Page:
High-Fidelity Human Patient Simulation

By Mitchell, C. Ben | Ethics & Medicine, Spring 2012 | Go to article overview

High-Fidelity Human Patient Simulation


Mitchell, C. Ben, Ethics & Medicine


The institution where I now teach has a number of so-called high-fidelity human patient simulators. These are very sophisticated computerized mannequins which can be programed to reproduce many of the physiological responses of the human body. Behind one-way glass in a control room, nursing faculty run real-world clinical scenarios - complete with patients' voices and vital signs - while students examine, diagnose, and treat the mannequins. The scenarios are amazingly realistic and the students almost without exception become engrossed in the clinical context and forget it is a simulation. The obvious benefit of simulation is that no matter the level of skill, the students cannot harm real patients.

Recently, I and several of my colleagues, introduced ethical scenarios into the simulations. This has not been done before as far as I know. At least, there is very little literature on ethics simulation using high-fidelity human patient simulators. Again, the advantage of simulation is that no one is harmed in the process of sorting out the moral details of the case.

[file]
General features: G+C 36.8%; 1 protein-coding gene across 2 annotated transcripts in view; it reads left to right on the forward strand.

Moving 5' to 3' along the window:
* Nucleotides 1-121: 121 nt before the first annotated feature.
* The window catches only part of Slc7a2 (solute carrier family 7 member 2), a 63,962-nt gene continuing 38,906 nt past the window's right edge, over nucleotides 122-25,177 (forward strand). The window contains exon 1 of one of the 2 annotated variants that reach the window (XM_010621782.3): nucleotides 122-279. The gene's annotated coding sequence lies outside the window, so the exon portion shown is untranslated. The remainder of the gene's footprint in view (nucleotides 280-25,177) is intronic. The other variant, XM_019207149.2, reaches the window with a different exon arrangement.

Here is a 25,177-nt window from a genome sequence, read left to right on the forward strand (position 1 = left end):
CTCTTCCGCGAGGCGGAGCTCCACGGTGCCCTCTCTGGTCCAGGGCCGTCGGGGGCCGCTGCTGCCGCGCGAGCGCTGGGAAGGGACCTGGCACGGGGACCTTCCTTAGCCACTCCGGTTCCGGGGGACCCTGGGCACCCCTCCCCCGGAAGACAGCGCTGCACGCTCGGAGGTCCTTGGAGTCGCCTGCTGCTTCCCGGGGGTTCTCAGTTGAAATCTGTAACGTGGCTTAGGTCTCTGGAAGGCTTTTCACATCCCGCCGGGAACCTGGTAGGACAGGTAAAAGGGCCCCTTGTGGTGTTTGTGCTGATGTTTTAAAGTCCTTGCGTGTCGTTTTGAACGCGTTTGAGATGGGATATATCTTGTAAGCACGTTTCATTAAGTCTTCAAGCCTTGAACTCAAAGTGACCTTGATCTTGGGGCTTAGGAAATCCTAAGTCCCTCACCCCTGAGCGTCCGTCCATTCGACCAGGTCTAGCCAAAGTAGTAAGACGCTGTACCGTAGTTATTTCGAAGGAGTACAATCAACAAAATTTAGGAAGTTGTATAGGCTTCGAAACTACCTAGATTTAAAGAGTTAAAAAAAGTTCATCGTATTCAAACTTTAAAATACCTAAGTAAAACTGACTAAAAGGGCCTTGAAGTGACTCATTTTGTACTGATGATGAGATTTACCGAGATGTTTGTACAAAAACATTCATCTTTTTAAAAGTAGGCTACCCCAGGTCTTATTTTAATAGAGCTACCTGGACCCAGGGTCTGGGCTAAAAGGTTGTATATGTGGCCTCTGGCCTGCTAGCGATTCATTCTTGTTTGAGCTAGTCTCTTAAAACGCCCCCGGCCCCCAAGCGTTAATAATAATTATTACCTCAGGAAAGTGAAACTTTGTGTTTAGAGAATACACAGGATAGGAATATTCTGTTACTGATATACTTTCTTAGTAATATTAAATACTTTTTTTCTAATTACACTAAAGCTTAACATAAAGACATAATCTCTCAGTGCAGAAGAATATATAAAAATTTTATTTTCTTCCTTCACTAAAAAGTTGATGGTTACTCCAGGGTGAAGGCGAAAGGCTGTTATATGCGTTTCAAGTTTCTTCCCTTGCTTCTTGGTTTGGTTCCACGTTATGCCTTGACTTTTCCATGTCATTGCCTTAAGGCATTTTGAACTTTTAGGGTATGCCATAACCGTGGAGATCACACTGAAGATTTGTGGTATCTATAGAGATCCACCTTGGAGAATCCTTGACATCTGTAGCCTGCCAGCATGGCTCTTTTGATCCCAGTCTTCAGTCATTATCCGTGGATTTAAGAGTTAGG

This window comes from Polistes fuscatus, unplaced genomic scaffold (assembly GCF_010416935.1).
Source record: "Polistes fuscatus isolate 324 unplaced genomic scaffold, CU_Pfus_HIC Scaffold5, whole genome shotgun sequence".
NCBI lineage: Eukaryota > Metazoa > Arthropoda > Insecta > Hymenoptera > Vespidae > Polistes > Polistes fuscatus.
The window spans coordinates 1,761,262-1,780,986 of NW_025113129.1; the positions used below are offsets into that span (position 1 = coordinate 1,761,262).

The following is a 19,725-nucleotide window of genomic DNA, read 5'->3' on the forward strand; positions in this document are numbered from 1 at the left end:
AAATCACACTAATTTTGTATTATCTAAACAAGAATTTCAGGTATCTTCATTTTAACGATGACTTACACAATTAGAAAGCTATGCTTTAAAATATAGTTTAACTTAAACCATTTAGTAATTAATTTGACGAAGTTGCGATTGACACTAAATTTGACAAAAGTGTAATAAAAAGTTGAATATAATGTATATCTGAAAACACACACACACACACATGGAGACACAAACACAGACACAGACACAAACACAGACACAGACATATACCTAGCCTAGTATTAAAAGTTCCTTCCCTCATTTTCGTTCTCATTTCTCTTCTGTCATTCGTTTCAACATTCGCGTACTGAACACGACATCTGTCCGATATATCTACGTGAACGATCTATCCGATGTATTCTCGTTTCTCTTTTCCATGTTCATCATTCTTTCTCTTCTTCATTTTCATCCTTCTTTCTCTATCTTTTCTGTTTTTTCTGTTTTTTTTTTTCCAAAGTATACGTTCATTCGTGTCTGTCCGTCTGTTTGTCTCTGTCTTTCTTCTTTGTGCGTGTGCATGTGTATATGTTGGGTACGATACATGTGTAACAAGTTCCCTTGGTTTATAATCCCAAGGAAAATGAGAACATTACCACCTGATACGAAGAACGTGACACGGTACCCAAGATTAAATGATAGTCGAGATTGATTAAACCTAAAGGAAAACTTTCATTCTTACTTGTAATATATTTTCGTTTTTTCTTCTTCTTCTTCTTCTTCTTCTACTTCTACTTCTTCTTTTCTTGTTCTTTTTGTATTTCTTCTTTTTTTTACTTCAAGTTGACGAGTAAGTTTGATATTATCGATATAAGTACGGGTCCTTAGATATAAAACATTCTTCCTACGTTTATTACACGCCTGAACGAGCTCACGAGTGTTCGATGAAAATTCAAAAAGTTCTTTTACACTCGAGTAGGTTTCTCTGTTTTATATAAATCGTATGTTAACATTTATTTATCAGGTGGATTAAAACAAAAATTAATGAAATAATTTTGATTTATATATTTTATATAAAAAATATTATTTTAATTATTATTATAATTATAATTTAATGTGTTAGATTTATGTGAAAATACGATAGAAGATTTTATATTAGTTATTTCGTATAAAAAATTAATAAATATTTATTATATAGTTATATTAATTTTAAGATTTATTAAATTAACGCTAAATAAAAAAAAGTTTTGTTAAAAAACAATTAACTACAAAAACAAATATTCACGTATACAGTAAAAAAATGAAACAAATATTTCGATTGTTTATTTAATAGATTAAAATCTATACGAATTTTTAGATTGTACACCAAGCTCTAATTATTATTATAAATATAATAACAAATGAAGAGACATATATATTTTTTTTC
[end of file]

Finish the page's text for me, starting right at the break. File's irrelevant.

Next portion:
As I reflect on the usefulness of ethics simulation, I am struck by how important it is that medical training exhibits the vagaries of real life, including its moral dimensions. No two cases are ever exactly the same, either clinically or with respect to the personal details of patients, families, hospitals, or offices. …

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